In Malachi's day a decline had set in, affecting almost every sphere. The priesthood had become corrupt and had "caused many to stumble", Mal. 1. 6 to 2. 9. Divorce had become widespread, 2. 14-16. In these un­favourable circumstances, only a rem­nant among the nation remained faith­ful to God, giving Him any pleasure. In them, as a remnant, God's original purpose for the nation was fulfilled, "Then they that feared the Lord spake one with another: and the Lord hear­ kened, and heard, and a book of remembrance was written before him for them that feared the Lord, and that thought upon his name. And they shall be mine, saith the Lord of hosts, in the day that I do make, even a peculiar treasure", 3. 16, 17 R.V.

As Jewish Christians, the readers of Peter's first Epistle would have been familiar with the concept of a "peculiar treasure", as of other Old Testament terms which Peter used. Israel had been an "elect" nation; Peter addres­sed his "scattered" readers as a new "elect", "elect according to the fore­knowledge of God", 1. 1, 2; "an elect race", 2. 9 R.V. They had been Jews but, more importantly, now were Christians, 4. 16. As an "elect race" they were "a peculiar people", 2. 9, or "a people for God's own possession", R.V. They formed part of a new "enclosed property" for God's exclu­sive use, an enclosure of grace and not of law. God alone had property rights in them, 1. 18, 19. As such, they were called upon to "show forth the excel­lencies of him who hath called you out of darkness into his marvellous light", 2. 9 R.V. Peter's practical exhortations in the Epistle fill out what he meant by this.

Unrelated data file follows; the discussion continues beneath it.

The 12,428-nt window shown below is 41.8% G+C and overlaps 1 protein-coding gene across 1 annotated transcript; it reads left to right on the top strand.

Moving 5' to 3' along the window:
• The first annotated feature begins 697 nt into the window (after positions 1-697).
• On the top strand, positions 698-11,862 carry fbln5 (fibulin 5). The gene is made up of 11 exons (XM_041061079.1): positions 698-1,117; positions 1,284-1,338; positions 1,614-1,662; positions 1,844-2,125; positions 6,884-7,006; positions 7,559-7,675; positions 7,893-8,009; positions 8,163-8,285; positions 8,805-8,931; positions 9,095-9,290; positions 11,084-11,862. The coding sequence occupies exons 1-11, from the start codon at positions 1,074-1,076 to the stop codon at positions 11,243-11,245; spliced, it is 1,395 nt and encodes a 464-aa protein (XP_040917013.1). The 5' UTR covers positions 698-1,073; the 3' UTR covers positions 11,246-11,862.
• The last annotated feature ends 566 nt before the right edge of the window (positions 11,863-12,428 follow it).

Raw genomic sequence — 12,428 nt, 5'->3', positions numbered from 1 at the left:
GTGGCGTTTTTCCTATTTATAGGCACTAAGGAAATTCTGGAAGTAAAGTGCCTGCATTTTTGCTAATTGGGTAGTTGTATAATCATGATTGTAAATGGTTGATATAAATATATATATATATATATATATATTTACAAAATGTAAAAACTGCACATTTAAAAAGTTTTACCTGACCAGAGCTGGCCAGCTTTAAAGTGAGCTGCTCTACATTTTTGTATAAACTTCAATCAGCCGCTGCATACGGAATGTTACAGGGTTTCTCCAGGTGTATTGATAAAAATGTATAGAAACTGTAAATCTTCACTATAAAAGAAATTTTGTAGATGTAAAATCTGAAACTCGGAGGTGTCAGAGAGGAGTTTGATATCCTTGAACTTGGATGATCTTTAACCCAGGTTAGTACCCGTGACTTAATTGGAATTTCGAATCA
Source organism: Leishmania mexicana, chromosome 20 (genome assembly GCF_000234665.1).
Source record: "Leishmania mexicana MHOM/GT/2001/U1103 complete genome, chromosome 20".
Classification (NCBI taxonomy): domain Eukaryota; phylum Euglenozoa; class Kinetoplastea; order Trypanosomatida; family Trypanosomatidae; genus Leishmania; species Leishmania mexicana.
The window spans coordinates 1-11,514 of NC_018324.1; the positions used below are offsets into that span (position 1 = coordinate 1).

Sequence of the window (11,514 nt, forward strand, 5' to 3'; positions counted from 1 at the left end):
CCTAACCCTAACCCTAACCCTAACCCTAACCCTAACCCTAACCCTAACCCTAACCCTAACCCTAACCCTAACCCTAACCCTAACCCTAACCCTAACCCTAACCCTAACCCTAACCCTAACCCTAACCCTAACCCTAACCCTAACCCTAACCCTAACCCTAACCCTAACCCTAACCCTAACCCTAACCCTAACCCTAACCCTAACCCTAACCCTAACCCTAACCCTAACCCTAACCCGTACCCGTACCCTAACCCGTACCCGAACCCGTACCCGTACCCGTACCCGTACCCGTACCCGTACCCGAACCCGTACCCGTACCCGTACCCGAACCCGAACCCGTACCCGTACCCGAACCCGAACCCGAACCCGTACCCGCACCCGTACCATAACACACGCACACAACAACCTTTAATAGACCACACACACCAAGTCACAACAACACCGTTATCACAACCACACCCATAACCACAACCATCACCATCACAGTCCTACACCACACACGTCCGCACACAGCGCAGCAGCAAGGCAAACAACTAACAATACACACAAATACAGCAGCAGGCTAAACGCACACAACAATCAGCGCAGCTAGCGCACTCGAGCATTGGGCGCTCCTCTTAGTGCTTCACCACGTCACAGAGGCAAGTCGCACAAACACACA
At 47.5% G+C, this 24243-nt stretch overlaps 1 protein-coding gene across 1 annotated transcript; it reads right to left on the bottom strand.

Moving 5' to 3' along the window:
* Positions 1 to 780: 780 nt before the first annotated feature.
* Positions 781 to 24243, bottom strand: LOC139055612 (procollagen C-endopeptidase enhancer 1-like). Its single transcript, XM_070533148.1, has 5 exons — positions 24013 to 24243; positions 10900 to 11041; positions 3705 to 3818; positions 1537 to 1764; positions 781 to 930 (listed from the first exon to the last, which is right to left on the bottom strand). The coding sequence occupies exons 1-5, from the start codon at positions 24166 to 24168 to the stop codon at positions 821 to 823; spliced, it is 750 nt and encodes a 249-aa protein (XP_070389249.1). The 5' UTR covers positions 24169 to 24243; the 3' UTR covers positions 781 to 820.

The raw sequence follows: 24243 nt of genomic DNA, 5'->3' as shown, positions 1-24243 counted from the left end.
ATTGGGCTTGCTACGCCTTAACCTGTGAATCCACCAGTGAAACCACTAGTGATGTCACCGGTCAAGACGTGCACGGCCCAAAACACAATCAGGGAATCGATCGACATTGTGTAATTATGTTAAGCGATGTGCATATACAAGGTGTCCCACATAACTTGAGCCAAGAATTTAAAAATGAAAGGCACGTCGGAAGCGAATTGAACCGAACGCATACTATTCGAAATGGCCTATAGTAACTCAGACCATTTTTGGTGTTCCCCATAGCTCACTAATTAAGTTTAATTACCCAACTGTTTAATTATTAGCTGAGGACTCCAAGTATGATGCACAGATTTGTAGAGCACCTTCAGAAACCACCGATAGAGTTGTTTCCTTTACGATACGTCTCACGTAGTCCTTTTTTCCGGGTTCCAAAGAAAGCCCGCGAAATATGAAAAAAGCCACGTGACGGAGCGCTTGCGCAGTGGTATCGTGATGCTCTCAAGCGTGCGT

Peter wrote to Jewish believers. In his letter to Titus, Paul wrote of believing Gentiles, who would not have understood Peter's allusions to the Old Testament. Nonetheless, Paul used the same idea as Peter. He wrote of all classes in the Christian community in Crete, of "aged men . . . aged women . . . young women . . . young men . . . servants", 2. 2-10. God's grace in salvation had "appeared to all men", v. 11, without distinction, but in the event only a minority availed them­selves of it. Hence Paul regarded the Cretan believers as a special enclave separated by God from the surround­ing unbelieving community in Crete. These alone had benefited from Christ's redemptive work, "Who gave himself for us, that he might redeem us from all iniquity, and purify unto himself a peculiar people (a people for His own possession, R.V.), zealous of good works", v. 14. Together with believing Jews, these Christian Gen­tiles formed a new "elect race", a new "peculiar people" for God. God's choice involved a zeal for "good works". This is one of the main thrusts of Paul's letter. Salvation is not by good works, cf. Eph. 2. 9; Tit. 3. 5, but unto good works. There were those in Crete, "specially they of the cir­cumcision", whose teaching was sub­versive and who were "unto every good work reprobate", 1. 16. Titus himself was required to show himself "a pattern of good works", 2. 7, otherwise his teaching would have but little force. The believers were "to be ready to every good work" in their subjection to civil authorities, 3.1, and it was evidently necessary that Titus "affirm constantly, that they which have believed in God might be careful to maintain good works ... for necessary uses", 3. 8, 14.